Are you ready? Life could be better  . . . Wishful Thinking Works Life Coaching

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Communicating with heart

heart-968777_640At one of my Wishful Thinking Women gatherings this weekend we talked about a wonderful way to improve communication with those you love, care about or work with. I first shared this post in 2011, and after talking about it on Saturday, I thought now would be a great time to re-post it. Enjoy!

Would you like to improve your relationships with your kids, your spouse, significant other, friends, extended family and co-workers?

If so, try the method Dr. Martin Seligman describes in his latest book, Flourish: A Visionary New Understanding of Happiness and Well-Being. Seligman is the father of positive psychology and in Flourish he discusses PERMA, the 5 pillars of well-being:

P – Positive emotion (happiness, fun, gratitude);

E – Engagement (flow – loosing ourselves or becoming completely absorbed in our work, our hobbies, or the moment);

R – Relationships (those that touch our hearts, our souls and our minds);

M – Meaning (a sense of purpose and fulfillment in our lives) and

A – Accomplishment (learning and moving forward with endeavors big and small and knowing and using your strengths).

Today, I’m focusing on only one aspect of PERMA – Relationships, and how to create better connections.

Dr. Shelly Gable, a researcher and professor of social psychology at UCSB, took a positive psychology approach to love and marriage research and discovered that how couples celebrate the good times, is a stronger indicator of the strength and resiliency of relationships than how they fight or deal with negative situations. This might not seem like a big deal, but for decades psychologists have been researching and trying to fix conflict or breaks in relationships rather than focusing on what make them stronger.

“Shelly Gable turns all this on its head. She is one of the few who work on what makes a marriage great, and her work holds a crucial lesson for all of us who want to transform a good relationship—marriage, parent, or friendship—into an excellent one.”

Gable developed the chart below to show and categorize how people communicate in response to good news. Read the chart and decide where the majority of your responses fall. (Be honest – awareness is the first step of change!)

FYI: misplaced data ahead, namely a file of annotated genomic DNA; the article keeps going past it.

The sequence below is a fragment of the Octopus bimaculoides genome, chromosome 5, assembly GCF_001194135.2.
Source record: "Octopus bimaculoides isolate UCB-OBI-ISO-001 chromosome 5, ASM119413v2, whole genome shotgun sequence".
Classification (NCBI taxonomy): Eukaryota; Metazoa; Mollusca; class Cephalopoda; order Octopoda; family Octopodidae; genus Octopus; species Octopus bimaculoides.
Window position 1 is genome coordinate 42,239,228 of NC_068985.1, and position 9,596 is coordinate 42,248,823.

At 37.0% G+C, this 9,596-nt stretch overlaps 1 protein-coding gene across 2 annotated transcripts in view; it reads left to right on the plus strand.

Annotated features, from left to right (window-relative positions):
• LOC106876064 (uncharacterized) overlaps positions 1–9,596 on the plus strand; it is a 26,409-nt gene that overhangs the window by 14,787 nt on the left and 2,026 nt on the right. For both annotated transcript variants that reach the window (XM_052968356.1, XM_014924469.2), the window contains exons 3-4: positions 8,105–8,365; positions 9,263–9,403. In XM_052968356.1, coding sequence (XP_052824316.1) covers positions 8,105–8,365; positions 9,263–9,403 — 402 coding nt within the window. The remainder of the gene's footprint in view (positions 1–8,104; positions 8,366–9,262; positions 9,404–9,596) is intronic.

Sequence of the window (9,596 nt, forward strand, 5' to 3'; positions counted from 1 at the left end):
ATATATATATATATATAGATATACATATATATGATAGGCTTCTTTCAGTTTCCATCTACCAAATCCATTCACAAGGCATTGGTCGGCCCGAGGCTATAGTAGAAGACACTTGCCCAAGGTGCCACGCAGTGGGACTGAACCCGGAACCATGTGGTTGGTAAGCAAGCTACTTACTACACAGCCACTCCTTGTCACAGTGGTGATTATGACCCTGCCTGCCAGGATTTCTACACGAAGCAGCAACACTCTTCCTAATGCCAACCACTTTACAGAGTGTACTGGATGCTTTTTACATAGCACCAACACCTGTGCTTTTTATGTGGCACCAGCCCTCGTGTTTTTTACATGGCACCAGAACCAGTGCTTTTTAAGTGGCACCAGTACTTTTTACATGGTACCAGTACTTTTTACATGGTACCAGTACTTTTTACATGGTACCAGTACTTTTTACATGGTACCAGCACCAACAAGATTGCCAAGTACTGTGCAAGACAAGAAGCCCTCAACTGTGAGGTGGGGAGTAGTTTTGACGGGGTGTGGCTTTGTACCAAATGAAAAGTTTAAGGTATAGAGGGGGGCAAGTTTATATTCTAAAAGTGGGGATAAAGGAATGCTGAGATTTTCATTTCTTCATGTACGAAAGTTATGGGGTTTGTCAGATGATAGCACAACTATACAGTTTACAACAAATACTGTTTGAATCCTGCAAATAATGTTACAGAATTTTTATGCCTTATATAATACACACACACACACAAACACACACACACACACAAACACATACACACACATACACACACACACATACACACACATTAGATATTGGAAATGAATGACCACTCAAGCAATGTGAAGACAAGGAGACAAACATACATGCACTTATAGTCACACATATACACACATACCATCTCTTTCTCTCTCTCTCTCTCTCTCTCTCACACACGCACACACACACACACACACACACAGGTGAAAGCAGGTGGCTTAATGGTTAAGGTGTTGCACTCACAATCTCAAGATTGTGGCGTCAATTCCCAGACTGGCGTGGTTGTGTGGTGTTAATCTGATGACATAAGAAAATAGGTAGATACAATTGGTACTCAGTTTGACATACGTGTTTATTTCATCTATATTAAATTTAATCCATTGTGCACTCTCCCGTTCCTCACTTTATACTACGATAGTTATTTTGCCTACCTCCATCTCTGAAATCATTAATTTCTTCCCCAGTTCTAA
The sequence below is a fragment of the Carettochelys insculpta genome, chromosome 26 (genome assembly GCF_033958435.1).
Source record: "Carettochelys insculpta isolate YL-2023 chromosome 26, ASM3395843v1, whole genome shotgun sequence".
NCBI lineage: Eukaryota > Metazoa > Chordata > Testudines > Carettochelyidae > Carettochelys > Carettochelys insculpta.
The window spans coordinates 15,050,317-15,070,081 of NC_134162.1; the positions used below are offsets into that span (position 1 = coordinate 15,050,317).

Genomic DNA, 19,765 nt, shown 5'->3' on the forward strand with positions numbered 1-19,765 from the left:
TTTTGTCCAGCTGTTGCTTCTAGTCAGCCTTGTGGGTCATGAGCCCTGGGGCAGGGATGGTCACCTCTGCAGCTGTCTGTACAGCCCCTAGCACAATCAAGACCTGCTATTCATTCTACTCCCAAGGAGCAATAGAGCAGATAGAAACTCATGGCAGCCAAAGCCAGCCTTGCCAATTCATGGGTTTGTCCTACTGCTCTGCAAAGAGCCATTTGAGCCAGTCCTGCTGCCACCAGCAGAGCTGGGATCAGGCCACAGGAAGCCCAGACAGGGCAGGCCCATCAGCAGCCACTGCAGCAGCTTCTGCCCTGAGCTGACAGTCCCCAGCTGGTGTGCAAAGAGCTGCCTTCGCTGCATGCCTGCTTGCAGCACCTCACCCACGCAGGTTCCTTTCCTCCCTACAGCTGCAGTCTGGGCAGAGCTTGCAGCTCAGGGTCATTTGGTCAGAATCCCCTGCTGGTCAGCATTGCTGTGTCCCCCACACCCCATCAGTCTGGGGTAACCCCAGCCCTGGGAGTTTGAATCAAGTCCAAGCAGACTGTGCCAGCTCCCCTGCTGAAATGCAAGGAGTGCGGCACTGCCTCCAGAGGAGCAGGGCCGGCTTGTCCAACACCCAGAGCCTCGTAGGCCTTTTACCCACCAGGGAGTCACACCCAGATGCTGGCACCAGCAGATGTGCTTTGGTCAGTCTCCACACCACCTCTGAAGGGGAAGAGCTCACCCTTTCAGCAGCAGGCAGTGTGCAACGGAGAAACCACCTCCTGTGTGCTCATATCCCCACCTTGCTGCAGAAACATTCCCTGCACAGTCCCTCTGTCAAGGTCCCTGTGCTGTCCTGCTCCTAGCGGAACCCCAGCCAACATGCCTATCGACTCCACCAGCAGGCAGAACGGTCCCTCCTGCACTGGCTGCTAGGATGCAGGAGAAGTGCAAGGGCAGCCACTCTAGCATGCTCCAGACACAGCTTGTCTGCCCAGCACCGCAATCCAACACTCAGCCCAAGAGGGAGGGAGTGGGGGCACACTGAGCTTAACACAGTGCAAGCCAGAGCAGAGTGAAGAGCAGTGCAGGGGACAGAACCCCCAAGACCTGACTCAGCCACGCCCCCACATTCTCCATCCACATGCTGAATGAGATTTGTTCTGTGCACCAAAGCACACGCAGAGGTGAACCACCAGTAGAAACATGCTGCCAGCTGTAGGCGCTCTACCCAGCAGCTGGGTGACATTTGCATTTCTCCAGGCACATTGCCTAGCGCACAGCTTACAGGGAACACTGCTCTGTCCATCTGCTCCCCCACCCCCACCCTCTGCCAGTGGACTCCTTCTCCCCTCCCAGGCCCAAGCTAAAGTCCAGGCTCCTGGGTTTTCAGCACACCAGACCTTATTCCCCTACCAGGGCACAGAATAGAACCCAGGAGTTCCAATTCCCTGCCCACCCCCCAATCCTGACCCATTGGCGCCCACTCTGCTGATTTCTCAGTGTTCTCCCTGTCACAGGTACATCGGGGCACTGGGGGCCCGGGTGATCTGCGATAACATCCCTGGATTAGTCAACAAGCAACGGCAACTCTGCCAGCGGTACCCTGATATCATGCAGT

Next, observe yourself in action this week to see if your reactions fall squarely where you think they do. If you discover that your actions are not speaking as constructively as you would like, follow these steps and in no time you will be seeing positive results.

  1. Pay attention. Let the person who is talking to you “see” that you are listening. Look them in the eye, turn your body toward them. Smile, laugh, touch them.
  2. Say something positive: “Oh, Susan, that is wonderful.” “I’m so excited for you.” or whatever words work for you. Let your choice of words and the way you say them show your excitement.
  3. Ask questions: “When did you get the good news?” “How did you find out?” And, then follow-up with a sincere “Tell me all the details.” or “You must have been so excited, tell me all about it.” Any words that show your honest interest are the perfect words. You don’t need to overdo it, just ask and then listen – actively. Stay involved in the conversation so the person you care about, can share and savor the good news with you. Let the conversation be all about them.
  4. Suggest a way to celebrate. “Let’s go out to dinner to celebrate.” “Let’s open a bottle of wine.” Let’s go to the movies.” “Let’s . . . ” simply fill in whatever you know the person or child would really enjoy.

If you’re involved in a conversation and you realize that you aren’t responding as you would like, no problem. Simply stop and ask for a do-over. Say something like “You know what, I don’t think I’m being as positive as I can be about your good news, can we start over?” And then, do it. Your listener may be surprised, but will appreciate it.